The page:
Korean movie star Lee Jun-ki made use of his martial arts skills in "Fly Daddy Fly," top.
More than just a pretty face
Model-turned-actor Lee Jun-ki looks for diverse roles that test his limits
Korean star Lee Jun-ki is appreciative of his female fans. He said that directly to one lucky fan club member who was able to finagle her way into last Thursday's press conference at the Royal Hawaiian Hotel for the Louis Vuitton Hawaii International Film Festival.
That fan might have been the only one to get any face time with the megapopular actor, thanks to the bodyguards his manager hired for his brief stay. When he arrived Wednesday, some witnesses said, women were upset, even crying, when he was whisked away without so much as a meet-and-greet.
Such is the public life of an Asian celebrity. Lee was in town as a guest of the festival -- recipient of the inaugural Rising Star Award. Two of his films were shown at the film festival: "May 18," a Halekulani Golden Orchid nominee, and "Fly Daddy Fly."
Both these films allowed Lee, a 25-year-old former model, to prove he is more than just a pretty face, and he says he hopes to take on more such diverse roles and to become a legitimate actor.
Speaking through a translator, Lee said playing an androgynous street performer in the 2005 Korean box-office hit "The King and the Clown" was "the first role that brought me fame and happiness as an actor."
Fans wait for a glimpse.
He attributes its international success to appealing to "people's desire for individual freedom. ... It's part of basic humanism. Anyone could understand the gestures that the clown was conveying."
THAT BREAKOUT role lead to television work, with Lee starring in the '06 drama "My Girl" and this year's police drama "Time of the Dog and Wolf," in which he plays an undercover agent with amnesia who thinks he's actually part of the criminal gang he's infiltrated. (Jeff Chung, president of Korean-language station KBFD and a HIFF board member, said that because of the popularity of "My Girl," he is in the process of securing rights to show "Time" locally.)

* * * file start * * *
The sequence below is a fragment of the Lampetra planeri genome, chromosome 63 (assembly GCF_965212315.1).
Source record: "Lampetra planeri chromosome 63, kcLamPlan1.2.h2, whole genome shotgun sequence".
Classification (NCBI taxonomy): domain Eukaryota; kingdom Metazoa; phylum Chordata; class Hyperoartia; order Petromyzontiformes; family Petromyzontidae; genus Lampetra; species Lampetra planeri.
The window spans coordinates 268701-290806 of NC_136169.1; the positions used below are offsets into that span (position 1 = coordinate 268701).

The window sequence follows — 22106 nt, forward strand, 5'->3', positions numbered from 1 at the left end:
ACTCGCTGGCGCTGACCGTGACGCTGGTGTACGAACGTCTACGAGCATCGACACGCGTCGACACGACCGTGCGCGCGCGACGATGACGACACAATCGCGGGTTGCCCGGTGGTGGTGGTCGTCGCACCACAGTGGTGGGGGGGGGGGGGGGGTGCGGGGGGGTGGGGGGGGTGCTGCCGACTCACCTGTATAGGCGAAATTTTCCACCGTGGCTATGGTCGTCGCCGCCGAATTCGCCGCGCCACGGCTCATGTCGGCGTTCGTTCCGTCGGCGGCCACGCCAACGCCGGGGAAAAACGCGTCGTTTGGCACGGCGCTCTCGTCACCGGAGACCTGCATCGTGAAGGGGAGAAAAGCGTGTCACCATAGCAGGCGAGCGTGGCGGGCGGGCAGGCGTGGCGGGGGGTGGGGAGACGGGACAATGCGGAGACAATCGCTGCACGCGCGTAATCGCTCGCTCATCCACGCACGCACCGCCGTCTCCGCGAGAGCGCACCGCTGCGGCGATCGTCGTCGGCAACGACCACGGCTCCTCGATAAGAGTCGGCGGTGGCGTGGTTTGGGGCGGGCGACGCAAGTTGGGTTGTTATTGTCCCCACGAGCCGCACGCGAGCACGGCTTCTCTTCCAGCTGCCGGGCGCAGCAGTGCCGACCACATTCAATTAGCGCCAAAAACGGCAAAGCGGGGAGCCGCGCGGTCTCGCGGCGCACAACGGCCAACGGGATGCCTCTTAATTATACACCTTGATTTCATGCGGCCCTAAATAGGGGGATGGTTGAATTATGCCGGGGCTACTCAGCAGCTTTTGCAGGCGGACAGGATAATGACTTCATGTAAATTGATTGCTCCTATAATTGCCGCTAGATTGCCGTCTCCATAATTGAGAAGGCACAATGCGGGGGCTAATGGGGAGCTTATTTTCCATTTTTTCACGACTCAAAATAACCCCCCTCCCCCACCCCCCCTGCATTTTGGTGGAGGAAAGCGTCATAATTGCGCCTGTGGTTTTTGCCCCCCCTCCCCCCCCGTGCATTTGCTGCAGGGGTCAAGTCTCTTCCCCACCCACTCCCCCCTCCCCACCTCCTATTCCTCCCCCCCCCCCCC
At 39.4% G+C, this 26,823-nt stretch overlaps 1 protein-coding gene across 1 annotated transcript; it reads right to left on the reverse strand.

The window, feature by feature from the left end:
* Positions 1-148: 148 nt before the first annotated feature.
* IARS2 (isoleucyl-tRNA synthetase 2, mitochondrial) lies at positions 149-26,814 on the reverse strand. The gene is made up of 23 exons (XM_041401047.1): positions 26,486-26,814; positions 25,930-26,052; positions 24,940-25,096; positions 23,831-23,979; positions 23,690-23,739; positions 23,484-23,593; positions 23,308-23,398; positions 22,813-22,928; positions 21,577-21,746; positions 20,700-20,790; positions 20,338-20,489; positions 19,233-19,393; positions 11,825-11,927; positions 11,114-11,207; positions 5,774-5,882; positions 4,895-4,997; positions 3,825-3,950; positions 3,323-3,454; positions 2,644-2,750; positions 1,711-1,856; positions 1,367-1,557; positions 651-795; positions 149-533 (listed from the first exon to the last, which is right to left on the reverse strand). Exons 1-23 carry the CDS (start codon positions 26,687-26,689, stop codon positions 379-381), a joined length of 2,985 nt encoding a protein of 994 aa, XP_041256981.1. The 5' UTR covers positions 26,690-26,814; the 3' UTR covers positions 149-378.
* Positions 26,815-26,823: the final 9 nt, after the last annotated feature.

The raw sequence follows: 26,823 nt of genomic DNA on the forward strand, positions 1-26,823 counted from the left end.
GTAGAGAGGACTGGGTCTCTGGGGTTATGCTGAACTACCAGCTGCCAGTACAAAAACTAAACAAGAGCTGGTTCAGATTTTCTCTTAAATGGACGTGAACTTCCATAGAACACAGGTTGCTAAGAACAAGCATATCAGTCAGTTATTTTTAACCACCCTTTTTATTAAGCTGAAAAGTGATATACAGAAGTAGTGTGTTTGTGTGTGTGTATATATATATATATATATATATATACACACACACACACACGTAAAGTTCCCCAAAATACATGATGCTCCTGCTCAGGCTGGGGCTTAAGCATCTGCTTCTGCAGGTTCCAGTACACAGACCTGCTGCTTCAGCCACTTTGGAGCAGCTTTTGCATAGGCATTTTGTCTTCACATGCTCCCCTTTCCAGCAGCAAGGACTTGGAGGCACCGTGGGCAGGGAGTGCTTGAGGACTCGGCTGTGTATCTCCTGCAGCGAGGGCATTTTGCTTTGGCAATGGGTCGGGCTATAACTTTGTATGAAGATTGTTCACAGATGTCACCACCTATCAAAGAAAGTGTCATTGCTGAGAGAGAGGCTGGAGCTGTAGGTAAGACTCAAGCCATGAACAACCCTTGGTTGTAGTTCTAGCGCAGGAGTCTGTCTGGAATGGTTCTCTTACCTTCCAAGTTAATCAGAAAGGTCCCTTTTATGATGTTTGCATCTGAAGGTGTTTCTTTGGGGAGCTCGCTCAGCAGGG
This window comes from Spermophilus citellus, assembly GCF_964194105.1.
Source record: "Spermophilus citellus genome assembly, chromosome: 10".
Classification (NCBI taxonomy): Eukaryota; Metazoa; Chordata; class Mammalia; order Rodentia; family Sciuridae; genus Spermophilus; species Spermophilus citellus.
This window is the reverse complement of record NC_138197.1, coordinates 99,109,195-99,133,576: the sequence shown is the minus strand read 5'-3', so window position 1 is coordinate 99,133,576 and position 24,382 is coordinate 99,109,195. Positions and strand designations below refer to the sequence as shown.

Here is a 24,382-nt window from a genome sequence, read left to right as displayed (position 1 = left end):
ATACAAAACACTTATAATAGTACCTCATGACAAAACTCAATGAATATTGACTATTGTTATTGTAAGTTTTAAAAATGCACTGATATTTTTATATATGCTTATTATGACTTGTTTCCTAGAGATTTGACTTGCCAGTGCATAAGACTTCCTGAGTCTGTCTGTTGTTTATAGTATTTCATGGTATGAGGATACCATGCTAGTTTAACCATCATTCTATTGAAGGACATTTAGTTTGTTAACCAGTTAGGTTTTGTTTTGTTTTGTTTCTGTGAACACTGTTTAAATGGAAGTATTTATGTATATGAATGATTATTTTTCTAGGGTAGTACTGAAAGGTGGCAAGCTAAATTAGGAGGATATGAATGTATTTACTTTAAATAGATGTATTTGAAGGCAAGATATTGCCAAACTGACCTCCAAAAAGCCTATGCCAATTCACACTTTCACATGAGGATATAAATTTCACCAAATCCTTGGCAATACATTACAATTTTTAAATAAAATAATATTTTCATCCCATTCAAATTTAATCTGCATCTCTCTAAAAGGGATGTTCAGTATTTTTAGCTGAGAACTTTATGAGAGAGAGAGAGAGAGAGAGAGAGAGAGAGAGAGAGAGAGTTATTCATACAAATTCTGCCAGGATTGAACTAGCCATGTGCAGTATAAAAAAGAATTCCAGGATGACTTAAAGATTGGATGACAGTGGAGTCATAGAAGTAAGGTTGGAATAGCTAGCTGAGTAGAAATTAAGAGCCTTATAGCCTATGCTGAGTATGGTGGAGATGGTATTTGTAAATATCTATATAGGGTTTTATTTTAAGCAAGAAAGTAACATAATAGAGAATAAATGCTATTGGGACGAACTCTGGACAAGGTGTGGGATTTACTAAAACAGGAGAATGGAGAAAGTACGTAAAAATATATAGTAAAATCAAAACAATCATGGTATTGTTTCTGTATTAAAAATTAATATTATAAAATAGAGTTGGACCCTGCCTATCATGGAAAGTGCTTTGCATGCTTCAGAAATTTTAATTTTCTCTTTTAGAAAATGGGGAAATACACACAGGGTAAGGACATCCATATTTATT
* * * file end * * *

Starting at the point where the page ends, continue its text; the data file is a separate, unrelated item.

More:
Lee said he considered "Time" to be "a Korean version of (film) noir, made to also bring in a male audience." At the same time, the film "May 18" gave Lee a double dip of success, doing well at the box office in his homeland. With Lee part of an all-star cast, the film tells the story of everyday people in the southern city of Kwangju caught up in a democracy movement that would be brutally suppressed by the military regime of Chun Doo Hwan on that fateful date in 1980.
In "Fly Daddy Fly," Lee was able to show off his martial arts skills as a student who tries to help avenge a brutal attack on a young woman. "It was more of a family-oriented film," he said, "in the sense that it was more about relationships, and my character was more complicated, more in depth."
Lee said he has wanted to act since he saw a stage production of "Hamlet" as a middle-schooler. "The bigger the dream, the better," he said. "This is my life's vocation, and I will do it until the day I die."